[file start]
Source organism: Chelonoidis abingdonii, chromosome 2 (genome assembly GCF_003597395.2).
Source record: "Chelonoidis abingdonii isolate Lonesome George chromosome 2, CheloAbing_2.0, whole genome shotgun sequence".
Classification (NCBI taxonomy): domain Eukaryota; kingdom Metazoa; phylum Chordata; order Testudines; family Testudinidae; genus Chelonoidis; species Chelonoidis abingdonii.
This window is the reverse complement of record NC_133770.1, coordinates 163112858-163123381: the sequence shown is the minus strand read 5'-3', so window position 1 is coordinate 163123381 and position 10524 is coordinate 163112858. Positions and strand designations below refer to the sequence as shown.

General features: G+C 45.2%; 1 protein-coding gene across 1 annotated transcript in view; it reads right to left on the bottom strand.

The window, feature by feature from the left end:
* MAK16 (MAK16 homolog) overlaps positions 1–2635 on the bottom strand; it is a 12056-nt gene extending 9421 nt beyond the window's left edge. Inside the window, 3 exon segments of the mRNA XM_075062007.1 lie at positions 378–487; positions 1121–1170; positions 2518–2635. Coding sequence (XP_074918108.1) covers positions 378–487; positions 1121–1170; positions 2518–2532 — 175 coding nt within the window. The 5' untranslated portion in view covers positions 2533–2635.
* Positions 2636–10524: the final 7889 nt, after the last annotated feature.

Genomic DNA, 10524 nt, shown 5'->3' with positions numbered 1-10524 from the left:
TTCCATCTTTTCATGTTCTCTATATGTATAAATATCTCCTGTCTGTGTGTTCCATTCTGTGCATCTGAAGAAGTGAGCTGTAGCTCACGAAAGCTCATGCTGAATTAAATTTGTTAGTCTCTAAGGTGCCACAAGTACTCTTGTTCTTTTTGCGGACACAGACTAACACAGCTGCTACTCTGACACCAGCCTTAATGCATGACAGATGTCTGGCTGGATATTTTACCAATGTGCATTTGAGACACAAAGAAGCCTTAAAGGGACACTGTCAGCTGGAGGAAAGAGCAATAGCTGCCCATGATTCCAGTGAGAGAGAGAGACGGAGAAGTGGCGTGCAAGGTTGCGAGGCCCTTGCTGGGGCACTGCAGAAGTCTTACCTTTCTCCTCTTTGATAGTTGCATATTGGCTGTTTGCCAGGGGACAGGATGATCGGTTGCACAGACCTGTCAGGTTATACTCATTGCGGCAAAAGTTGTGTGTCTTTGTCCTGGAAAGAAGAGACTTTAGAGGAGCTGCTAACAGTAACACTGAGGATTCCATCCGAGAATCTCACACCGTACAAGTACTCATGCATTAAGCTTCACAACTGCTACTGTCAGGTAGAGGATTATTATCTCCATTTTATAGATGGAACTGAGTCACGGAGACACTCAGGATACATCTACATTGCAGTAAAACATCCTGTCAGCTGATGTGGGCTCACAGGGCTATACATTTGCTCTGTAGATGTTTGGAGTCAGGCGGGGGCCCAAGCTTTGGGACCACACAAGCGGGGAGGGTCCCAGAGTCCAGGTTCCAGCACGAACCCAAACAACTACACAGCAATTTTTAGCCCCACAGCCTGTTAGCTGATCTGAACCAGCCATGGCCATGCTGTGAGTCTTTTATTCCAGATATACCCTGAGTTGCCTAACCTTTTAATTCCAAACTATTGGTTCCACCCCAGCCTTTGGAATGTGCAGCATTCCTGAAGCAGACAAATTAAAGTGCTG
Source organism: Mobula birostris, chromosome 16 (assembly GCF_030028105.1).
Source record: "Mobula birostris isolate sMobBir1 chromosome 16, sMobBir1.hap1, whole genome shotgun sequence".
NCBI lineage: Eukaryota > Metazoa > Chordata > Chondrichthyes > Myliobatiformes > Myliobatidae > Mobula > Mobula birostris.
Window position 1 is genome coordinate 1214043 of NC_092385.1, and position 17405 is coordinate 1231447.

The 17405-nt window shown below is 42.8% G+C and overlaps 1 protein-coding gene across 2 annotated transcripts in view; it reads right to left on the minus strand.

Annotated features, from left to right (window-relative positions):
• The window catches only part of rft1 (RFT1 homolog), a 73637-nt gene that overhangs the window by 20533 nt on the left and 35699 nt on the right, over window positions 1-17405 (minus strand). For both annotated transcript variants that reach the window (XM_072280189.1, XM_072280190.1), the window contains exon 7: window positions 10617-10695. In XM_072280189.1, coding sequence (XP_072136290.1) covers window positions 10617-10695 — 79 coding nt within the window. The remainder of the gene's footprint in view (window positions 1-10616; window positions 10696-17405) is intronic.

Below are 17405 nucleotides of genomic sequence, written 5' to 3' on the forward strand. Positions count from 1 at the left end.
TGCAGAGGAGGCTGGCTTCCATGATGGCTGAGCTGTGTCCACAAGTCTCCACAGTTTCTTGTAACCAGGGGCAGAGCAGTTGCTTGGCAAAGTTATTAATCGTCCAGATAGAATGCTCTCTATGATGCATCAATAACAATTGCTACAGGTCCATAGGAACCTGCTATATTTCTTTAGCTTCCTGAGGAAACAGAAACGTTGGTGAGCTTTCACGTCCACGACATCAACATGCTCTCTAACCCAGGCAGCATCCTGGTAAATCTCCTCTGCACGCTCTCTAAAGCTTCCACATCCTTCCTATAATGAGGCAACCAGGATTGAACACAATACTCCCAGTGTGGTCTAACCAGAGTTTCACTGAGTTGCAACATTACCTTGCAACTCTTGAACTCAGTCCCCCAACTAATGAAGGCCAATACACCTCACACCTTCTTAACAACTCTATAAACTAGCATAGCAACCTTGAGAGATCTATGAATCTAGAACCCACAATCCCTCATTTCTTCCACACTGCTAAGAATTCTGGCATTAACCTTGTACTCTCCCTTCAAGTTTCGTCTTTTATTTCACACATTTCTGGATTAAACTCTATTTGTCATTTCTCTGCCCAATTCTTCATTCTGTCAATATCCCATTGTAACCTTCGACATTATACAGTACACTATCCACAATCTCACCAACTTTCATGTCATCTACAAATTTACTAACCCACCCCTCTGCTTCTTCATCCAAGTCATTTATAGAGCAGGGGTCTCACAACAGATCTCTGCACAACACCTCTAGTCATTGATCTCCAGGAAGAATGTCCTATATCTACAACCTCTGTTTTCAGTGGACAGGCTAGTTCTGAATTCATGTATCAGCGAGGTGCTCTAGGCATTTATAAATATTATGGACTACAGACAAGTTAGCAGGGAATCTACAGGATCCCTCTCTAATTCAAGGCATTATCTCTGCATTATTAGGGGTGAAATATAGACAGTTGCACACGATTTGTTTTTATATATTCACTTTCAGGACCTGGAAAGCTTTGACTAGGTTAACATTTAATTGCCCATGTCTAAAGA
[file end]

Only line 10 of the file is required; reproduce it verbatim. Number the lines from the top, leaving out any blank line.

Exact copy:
TTCCATCTTTTCATGTTCTCTATATGTATAAATATCTCCTGTCTGTGTGTTCCATTCTGTGCATCTGAAGAAGTGAGCTGTAGCTCACGAAAGCTCATGCTGAATTAAATTTGTTAGTCTCTAAGGTGCCACAAGTACTCTTGTTCTTTTTGCGGACACAGACTAACACAGCTGCTACTCTGACACCAGCCTTAATGCATGACAGATGTCTGGCTGGATATTTTACCAATGTGCATTTGAGACACAAAGAAGCCTTAAAGGGACACTGTCAGCTGGAGGAAAGAGCAATAGCTGCCCATGATTCCAGTGAGAGAGAGAGACGGAGAAGTGGCGTGCAAGGTTGCGAGGCCCTTGCTGGGGCACTGCAGAAGTCTTACCTTTCTCCTCTTTGATAGTTGCATATTGGCTGTTTGCCAGGGGACAGGATGATCGGTTGCACAGACCTGTCAGGTTATACTCATTGCGGCAAAAGTTGTGTGTCTTTGTCCTGGAAAGAAGAGACTTTAGAGGAGCTGCTAACAGTAACACTGAGGATTCCATCCGAGAATCTCACACCGTACAAGTACTCATGCATTAAGCTTCACAACTGCTACTGTCAGGTAGAGGATTATTATCTCCATTTTATAGATGGAACTGAGTCACGGAGACACTCAGGATACATCTACATTGCAGTAAAACATCCTGTCAGCTGATGTGGGCTCACAGGGCTATACATTTGCTCTGTAGATGTTTGGAGTCAGGCGGGGGCCCAAGCTTTGGGACCACACAAGCGGGGAGGGTCCCAGAGTCCAGGTTCCAGCACGAACCCAAACAACTACACAGCAATTTTTAGCCCCACAGCCTGTTAGCTGATCTGAACCAGCCATGGCCATGCTGTGAGTCTTTTATTCCAGATATACCCTGAGTTGCCTAACCTTTTAATTCCAAACTATTGGTTCCACCCCAGCCTTTGGAATGTGCAGCATTCCTGAAGCAGACAAATTAAAGTGCTG